When faced with such a daunting task as devising a change-request procedure, it would be easy to become despondent, and to fret needlessly about the possible dangers of miscalculation. But fear not, fellow managers, because you hold in your hands the secret to success in the art of discombobulating. I am of course referring to this very volume that you are now grasping between your managerial digits. Thanks to our extensive experience in the realm of managerial concerns, we have devised an infallible procedure, based on an extensive analysis of the behaviors of management in real-world scenarios.

Our research has shown that despite environmental, economic, or geographical differences, all managers instinctively follow the same procedure, which we have now identified and further refined into a transparent and easy-to-follow set of steps which the wise manager would do well to implement without fail. You should follow these steps regardless of your company’s needs, your staff requirements, or even the nature of the request.


To begin, you should assess the impact of the change on normal business procedure and the staff environment. So when you receive a request, you should determine whether, and to what extent, the proposed change will:

1. improve efficiency (for example, by removing unnecessary or superfluous steps in a process)
2. increase general job satisfaction
3. eliminate illogical, stupid, or pointless traditions that have been followed blindly as a matter of course



You should assign each of these a value on a fixed scale – say, from 1 to 5. (We recommend that you assign a value of 1 for minimal improvement, and for 5 maximum improvement, to ensure that the change with the greatest effort quotient attains the highest score.) Once you have done this, you add the first two benefits and multiply it by the third benefit, and then multiply the result by a random number, which is always 4³.

If one assumes that the highest score is 5, then the maximum score derived from the formula (1+2) * 3 * 4³ thus far would be 6,250. The next step is to determine the extent to which it will impact on you, the manager. To do this, you establish:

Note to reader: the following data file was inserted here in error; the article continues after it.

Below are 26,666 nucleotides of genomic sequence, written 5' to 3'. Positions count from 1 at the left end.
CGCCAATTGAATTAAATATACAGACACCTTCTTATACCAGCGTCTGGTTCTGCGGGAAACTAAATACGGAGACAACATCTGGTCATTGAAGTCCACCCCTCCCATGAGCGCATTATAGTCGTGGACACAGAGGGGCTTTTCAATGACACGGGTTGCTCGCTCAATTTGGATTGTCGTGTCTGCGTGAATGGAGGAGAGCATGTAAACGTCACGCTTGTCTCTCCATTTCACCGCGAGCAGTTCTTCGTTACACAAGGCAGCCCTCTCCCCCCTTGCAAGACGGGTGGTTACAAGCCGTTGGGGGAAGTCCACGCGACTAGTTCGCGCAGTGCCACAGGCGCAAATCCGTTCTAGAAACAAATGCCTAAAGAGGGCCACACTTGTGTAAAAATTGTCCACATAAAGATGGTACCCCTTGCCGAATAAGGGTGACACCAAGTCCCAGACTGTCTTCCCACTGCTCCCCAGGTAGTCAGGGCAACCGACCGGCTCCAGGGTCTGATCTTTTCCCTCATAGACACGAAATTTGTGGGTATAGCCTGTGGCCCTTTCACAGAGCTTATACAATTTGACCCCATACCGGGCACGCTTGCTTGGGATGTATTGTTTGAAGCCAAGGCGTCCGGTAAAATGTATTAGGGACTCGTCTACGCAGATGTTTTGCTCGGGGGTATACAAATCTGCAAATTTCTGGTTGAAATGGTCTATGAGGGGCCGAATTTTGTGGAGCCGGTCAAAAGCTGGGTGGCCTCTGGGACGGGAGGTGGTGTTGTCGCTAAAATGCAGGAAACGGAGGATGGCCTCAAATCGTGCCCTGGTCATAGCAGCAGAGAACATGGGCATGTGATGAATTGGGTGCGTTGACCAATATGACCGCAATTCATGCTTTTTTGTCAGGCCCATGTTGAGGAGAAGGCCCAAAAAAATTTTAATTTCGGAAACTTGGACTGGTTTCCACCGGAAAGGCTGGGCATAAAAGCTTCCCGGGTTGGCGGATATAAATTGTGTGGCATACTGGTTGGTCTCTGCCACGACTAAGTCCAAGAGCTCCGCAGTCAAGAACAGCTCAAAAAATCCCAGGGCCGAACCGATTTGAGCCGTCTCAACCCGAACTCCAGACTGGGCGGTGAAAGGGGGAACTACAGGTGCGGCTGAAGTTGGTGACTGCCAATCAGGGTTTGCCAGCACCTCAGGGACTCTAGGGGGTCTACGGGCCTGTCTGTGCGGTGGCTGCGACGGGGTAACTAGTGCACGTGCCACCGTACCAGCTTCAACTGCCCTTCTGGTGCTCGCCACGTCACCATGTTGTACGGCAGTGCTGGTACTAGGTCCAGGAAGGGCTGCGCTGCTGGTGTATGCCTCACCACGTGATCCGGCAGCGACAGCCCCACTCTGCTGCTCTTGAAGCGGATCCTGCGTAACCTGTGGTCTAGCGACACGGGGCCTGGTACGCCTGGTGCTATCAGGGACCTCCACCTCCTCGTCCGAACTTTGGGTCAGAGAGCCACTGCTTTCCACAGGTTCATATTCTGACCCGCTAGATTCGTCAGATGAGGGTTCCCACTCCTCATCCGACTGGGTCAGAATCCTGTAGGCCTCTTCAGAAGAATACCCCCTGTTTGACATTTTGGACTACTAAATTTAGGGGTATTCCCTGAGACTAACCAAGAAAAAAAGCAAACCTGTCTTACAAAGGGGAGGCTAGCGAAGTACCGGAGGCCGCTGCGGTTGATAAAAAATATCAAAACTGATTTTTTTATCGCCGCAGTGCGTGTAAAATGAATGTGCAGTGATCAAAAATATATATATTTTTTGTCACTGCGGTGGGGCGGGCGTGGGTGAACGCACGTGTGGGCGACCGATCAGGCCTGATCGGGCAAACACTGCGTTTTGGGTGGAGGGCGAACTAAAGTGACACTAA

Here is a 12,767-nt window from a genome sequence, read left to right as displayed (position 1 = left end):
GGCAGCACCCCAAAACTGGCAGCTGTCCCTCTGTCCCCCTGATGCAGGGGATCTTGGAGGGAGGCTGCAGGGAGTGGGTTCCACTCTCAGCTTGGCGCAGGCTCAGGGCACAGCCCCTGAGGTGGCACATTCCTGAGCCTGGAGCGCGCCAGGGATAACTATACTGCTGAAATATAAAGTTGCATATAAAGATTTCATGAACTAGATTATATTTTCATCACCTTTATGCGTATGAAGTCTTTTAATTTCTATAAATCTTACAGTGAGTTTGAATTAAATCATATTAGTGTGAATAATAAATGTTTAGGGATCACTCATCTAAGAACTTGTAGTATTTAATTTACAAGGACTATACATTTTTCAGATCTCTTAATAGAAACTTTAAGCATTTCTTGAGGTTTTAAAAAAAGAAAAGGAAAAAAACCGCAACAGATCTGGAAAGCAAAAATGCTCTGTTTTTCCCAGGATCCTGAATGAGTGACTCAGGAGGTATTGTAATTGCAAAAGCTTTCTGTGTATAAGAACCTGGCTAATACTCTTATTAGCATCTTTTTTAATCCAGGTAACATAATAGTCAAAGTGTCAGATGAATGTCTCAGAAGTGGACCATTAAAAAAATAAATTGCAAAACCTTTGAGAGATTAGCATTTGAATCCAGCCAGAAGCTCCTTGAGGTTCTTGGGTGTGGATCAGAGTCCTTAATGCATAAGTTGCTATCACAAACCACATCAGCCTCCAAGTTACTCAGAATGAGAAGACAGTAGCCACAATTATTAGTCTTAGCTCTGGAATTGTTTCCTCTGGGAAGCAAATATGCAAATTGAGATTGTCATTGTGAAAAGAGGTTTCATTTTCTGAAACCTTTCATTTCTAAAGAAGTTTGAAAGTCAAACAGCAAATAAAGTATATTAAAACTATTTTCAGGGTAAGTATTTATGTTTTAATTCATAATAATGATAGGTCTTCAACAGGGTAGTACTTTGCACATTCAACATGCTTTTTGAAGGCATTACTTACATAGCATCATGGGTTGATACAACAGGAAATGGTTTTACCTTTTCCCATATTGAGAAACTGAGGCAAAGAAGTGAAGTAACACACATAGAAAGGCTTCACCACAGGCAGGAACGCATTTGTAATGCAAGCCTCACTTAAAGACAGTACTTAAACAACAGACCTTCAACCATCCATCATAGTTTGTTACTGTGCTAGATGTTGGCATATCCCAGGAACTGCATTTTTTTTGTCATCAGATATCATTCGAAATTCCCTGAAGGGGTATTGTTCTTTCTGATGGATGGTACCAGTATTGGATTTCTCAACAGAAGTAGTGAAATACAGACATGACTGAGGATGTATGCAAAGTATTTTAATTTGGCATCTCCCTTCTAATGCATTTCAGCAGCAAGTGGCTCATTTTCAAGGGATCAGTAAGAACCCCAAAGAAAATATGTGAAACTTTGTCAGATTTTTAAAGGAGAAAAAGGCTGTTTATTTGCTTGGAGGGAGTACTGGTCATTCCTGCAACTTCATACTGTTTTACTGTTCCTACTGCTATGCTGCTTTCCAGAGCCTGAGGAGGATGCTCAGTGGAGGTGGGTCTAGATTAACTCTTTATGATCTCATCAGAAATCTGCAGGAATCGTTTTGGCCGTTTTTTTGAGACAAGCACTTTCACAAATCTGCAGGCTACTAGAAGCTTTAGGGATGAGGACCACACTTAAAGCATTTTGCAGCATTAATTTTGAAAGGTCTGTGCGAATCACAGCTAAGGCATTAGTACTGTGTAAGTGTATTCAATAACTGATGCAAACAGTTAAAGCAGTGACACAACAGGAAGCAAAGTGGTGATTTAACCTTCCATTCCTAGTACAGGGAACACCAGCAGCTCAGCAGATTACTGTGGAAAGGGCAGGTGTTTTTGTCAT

1. how much time the request took you to listen to or read
2. the time it took you to apply the previous formula
3. how long it will take you to draft a response
4. whether this proposed process change derived from you
5. the extent to which the person’s outlook on life differs from yours
6. the extent of your personal dislike of the person’s dress sense

You grade each of these considerations and apply the following formula: ((1*2)*(3*4)+(5*6))*7. Assuming that you were still using the same 1 – 5 scale, the maximum score for this formula is 3,750. Once you have determined the change’s impact on current procedure and management interests, you can add the two scores together, which would leave you with a maximum score (using the 5-point scale) of 10,000, which you can then evaluate to determine whether or not to implement the requested change. If the score is below 500, it would be acceptable to make the change. Any score between 500 and 1021 indicates that the change is possible but undesirable, and any score above 1,021 indicates that the change is wholly undesirable.


The bottom line.

The bottom line.